but it as my oncolog team coached me.... be patient, follow the course and it gets better.
im now cancer free... so I’m delighted.
ill relate my experience, I know how hard this process is even with the best of support. My wife and daughters have been there helping me at each step. I had a stay in the ICU for a couple of weeks with the PE,
dur8ng that time my precious wife of 31 years, slept in a chair each night , so as to not miss the doctor and nurse update they gave me ( but I was on strong drugs and would mess up what they told me....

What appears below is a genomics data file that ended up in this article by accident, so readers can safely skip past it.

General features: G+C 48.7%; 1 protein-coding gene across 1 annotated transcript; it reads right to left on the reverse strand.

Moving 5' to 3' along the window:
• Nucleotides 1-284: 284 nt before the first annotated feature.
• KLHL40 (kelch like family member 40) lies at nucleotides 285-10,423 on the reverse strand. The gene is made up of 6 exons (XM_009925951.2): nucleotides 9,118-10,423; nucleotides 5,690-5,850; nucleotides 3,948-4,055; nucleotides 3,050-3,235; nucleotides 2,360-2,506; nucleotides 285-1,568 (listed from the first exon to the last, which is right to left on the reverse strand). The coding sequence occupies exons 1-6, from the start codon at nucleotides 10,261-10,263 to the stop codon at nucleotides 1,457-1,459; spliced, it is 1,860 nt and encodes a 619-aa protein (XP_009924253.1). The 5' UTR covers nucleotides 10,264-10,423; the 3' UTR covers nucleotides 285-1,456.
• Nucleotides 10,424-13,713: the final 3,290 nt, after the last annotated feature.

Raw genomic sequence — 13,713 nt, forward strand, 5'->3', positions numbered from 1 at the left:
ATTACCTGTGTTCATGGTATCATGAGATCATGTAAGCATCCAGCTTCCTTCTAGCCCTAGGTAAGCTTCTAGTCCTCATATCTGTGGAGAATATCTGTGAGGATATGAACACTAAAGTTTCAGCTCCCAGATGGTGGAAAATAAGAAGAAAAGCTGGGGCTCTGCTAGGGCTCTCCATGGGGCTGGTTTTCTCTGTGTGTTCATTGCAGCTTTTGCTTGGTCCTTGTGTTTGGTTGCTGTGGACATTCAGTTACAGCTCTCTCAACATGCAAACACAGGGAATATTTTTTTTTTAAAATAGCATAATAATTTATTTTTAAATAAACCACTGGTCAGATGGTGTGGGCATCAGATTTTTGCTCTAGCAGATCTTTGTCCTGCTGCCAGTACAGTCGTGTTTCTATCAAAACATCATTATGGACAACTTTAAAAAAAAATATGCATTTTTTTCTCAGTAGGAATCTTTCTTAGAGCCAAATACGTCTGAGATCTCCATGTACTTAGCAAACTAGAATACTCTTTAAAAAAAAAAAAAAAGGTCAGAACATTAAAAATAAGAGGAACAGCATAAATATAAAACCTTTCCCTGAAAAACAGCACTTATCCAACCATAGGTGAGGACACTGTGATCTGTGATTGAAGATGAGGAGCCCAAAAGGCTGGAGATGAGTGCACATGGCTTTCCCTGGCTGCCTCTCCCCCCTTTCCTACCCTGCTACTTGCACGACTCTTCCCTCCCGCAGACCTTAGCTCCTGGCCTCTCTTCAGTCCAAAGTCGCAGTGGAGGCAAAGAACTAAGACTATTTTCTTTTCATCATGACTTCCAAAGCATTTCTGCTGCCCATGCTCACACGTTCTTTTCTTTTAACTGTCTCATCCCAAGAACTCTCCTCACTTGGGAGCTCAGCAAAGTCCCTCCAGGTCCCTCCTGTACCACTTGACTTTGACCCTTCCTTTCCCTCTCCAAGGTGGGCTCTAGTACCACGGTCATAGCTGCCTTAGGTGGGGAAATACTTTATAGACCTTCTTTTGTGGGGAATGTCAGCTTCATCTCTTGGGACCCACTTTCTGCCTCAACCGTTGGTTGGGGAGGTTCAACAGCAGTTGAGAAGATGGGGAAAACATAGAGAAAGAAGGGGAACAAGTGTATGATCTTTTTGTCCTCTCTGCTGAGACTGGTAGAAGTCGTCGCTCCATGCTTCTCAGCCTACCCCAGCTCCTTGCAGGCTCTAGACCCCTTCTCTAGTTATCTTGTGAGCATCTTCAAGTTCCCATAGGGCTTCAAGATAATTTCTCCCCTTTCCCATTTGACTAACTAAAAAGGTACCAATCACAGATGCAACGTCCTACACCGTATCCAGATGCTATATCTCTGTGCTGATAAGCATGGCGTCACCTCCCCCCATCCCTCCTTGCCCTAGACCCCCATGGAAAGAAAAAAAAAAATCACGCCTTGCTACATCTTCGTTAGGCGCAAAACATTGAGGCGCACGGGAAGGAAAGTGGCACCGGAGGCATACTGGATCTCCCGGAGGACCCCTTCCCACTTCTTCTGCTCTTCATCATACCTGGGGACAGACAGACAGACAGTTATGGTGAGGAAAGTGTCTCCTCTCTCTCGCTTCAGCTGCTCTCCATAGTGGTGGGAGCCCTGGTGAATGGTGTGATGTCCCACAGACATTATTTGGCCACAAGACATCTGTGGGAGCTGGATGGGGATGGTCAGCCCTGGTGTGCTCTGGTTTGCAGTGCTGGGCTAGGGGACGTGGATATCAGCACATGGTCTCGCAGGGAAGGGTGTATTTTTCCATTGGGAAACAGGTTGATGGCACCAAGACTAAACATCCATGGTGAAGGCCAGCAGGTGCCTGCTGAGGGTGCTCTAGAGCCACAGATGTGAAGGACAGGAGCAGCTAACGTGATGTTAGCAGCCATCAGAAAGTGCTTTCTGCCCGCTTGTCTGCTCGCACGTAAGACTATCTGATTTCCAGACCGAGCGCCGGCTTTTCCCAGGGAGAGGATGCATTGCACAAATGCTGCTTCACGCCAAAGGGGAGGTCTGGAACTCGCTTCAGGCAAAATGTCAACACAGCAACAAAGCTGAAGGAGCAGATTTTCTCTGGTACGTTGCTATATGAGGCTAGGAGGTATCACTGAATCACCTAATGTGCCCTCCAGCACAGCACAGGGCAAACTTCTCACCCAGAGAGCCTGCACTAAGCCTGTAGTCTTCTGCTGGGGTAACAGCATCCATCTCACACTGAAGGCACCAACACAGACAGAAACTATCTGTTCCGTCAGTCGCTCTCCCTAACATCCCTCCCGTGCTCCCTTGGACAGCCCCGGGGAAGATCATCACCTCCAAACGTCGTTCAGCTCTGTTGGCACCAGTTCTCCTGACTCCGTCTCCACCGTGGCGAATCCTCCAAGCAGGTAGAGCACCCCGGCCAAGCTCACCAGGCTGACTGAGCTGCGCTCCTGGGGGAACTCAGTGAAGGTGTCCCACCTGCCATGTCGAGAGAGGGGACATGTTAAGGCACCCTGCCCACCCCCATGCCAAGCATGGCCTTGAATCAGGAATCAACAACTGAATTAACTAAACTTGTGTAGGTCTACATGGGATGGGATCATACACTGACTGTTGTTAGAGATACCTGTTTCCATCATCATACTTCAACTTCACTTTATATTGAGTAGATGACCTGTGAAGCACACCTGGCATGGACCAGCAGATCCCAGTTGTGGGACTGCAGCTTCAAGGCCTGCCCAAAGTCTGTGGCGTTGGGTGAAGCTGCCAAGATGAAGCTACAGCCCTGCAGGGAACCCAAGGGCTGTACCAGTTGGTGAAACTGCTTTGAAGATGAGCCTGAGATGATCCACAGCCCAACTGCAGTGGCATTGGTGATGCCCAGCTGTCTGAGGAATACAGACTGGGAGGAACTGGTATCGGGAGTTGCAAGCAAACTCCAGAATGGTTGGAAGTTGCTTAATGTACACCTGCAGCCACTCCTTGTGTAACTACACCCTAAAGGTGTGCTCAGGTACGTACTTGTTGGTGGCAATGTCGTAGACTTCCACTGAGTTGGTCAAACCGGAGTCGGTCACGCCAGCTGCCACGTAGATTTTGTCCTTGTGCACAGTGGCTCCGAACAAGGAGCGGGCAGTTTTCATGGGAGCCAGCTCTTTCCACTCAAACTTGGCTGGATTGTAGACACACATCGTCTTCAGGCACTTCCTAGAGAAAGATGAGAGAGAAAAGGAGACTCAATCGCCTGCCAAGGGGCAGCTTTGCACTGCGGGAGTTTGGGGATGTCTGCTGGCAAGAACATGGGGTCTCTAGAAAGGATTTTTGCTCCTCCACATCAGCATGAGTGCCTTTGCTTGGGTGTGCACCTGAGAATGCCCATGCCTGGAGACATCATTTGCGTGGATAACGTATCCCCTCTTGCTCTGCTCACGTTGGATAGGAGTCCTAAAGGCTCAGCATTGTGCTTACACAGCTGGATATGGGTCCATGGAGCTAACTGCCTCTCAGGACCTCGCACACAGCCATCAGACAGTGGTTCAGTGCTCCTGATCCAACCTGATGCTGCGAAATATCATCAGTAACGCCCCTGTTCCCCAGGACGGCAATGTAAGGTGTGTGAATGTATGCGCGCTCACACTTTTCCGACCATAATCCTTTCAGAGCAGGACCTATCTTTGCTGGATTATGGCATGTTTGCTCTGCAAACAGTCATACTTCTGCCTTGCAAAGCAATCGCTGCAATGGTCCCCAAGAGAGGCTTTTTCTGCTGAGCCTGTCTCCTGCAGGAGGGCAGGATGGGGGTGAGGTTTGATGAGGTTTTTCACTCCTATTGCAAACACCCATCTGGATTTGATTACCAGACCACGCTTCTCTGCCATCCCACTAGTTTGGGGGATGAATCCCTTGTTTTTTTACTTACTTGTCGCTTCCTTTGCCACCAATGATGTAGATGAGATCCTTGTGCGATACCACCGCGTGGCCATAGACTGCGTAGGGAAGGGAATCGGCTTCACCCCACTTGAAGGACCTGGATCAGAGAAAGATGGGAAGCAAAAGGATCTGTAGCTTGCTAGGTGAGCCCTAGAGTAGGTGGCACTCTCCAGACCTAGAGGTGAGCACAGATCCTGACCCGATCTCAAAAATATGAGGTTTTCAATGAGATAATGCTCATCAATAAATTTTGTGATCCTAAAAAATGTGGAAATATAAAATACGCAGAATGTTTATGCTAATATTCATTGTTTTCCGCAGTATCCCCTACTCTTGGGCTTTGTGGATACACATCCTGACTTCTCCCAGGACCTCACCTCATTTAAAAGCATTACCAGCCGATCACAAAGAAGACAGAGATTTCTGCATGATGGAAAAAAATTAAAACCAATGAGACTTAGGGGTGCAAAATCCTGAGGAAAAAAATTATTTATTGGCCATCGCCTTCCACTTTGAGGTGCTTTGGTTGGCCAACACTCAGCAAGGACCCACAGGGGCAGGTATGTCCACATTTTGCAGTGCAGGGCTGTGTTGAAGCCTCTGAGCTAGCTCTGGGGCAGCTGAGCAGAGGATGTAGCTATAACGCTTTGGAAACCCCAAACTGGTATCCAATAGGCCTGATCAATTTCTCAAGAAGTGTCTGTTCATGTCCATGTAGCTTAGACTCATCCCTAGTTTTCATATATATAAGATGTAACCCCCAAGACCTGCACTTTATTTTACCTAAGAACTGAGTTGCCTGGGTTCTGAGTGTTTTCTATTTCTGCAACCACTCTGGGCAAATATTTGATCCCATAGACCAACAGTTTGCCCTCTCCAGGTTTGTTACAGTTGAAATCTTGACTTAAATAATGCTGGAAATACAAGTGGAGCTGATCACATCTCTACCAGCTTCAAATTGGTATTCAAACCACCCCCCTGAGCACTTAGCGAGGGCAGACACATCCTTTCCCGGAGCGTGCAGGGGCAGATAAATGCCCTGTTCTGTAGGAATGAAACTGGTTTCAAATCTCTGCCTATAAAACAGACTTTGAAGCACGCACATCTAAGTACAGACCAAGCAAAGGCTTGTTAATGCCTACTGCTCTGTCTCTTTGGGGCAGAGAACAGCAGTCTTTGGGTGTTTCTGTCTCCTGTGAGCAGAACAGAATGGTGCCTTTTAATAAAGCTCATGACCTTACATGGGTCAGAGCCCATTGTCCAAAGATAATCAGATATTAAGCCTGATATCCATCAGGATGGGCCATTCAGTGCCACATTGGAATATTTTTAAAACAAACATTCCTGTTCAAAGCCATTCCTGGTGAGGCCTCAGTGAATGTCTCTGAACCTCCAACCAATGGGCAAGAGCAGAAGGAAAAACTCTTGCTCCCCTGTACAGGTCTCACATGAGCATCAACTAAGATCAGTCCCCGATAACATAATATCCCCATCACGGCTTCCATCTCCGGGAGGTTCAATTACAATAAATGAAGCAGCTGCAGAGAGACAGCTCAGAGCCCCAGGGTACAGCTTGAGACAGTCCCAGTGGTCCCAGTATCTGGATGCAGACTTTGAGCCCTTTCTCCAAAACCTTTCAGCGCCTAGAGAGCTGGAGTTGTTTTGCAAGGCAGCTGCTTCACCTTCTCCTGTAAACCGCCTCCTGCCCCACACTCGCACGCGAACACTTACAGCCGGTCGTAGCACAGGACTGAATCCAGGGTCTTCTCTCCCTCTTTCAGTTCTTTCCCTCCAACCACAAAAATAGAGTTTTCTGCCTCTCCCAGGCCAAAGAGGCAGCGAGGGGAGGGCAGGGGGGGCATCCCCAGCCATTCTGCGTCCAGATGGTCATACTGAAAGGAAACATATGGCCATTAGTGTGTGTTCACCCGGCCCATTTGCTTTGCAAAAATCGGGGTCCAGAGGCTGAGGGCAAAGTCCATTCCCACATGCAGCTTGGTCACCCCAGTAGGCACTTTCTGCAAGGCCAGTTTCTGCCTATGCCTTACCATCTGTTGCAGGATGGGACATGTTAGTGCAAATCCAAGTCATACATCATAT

i love her even more than our wedddibg day... such commitment and devotion, my daughter is a SLP speech pathologist and has been amazing .. there at the hospital dcod8mg what we are be8m* told and talking “ medical” with the docs and nurses and therapists... helping me navigate the system. Overall such support plus friend dropping by with pre cooked meals ( not for me as I’ve been eating liquids like ensure and boost to get my calories and. Ow healthy 1000 calorie shakes every day.
if you are just stat8mg the process... add weight before treatment, line up your support team. Cuz it’s glimg to be quite a ride but you can make it with patience.
on I’m 63 and live in San Diego us...